American Dirt by Jeanine Cummins has a lot of buzz. It’s a selection of Oprah’s Book Club. It was the Amazon January 2020 Spotlight Pick. My local Barnes and Noble made it a monthly book club selection. I included it on our list of intriguing January-released books.
I read it. It turned out to be … not very good. How did this book get so much hype?
What is it about?
A Mexican woman attempts to flee to America with her 8-year old son in order to escape a murderous Mexican drug cartel.
What is this book like?
It tries to be a lot of things: a tense thriller, a portrayal of the grief and trauma that comes with violence, an account of the migrant experience from a feminine perspective, and some…other stuff. The book can’t decide if it wants to be fast and furious, thoughtful and reflective, or sexy and dramatic. It tries to do it all, but fails to do any of it very well. It’s not fun enough to be a good thriller, and it’s not deep or creative enough to be a good work of Literary fiction.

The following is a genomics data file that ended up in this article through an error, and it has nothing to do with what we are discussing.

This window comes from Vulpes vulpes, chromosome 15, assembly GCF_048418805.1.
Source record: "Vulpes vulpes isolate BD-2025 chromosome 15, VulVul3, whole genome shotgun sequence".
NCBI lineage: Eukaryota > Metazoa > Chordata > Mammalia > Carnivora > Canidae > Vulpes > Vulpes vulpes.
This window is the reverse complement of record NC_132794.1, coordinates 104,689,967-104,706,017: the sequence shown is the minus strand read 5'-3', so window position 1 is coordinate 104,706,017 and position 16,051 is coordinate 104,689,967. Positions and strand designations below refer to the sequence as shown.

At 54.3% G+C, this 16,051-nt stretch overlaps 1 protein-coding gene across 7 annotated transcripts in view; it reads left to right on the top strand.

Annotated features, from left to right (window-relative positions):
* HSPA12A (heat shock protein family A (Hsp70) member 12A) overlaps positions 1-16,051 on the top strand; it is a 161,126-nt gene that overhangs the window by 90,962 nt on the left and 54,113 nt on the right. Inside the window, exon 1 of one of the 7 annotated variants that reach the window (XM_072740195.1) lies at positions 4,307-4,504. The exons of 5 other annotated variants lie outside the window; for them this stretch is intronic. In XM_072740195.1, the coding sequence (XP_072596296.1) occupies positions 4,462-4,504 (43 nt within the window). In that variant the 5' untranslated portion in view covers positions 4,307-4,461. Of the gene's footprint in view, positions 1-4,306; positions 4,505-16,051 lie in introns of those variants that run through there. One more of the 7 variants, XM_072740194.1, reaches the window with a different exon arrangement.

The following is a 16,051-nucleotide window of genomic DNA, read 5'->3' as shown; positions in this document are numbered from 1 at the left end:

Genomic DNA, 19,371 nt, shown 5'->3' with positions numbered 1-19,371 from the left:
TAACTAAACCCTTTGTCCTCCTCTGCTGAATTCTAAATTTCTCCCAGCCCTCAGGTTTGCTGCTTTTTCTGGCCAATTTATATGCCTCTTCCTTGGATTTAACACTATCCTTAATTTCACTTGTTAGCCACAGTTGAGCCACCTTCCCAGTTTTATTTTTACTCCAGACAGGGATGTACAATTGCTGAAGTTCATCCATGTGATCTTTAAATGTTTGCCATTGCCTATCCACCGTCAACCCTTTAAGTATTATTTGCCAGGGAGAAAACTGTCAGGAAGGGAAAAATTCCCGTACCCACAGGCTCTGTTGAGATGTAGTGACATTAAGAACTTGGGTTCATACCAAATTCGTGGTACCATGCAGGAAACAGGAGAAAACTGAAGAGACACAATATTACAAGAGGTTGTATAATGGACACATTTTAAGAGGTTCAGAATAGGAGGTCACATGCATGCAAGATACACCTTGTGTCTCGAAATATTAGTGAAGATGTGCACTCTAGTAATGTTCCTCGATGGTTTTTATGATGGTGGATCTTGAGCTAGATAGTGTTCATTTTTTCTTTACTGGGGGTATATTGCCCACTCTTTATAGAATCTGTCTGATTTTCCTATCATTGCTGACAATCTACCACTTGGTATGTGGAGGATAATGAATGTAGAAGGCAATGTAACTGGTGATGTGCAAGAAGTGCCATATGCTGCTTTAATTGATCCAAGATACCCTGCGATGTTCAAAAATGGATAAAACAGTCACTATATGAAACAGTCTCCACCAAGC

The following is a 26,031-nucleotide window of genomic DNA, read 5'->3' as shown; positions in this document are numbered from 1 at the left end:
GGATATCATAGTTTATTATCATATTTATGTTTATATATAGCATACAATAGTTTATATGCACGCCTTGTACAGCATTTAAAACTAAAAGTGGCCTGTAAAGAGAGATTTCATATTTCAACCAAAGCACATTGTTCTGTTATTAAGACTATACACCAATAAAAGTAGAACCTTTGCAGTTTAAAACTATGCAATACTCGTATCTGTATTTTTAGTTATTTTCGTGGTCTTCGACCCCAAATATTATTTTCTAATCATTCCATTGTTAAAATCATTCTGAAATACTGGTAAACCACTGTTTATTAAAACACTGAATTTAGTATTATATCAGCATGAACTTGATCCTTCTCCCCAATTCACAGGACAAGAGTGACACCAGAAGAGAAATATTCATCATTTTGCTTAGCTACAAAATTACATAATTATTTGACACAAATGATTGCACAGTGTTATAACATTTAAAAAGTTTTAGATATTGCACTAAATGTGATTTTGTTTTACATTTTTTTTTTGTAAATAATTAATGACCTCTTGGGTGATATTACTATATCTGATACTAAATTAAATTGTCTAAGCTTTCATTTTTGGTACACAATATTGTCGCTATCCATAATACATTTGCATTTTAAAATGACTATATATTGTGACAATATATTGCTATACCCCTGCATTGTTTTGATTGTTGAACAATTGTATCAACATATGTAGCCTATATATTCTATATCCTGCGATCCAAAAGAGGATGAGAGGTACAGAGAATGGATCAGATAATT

What sucks about this book?
The marketing push for American Dirt touted it as the next Grapes of Wrath, perhaps the definitive migrant narrative, the work that would give a voice to all those fleeing their countries. After I found out it was written by a white American woman who had not, in fact, crossed the Mexican-American border without authorization, I was skeptical about those claims. Nevertheless, I believed it could still be good. It’s a novel, not an autobiography. A well-researched book written with empathy could still be an excellent reading experience. I didn’t want to fault the book for its marketing campaign.
Then I read a few reviews by Latinx writers who…did not like the book. They pointed out how the book inaccurately represented Mexican culture, that it is not a portrayal of Mexico but rather an idea of Mexico, filtered through the cultural biases and prejudices of a liberal American’s imagination that utilizes harmful stereotypes. Essentially, they argue that the author was not qualified to write about Mexico or migrants. There are additional good points these reviewers made (particularly with regards to issues of cultural appropriation) that I encourage you to read and think about before deciding whether to purchase this book.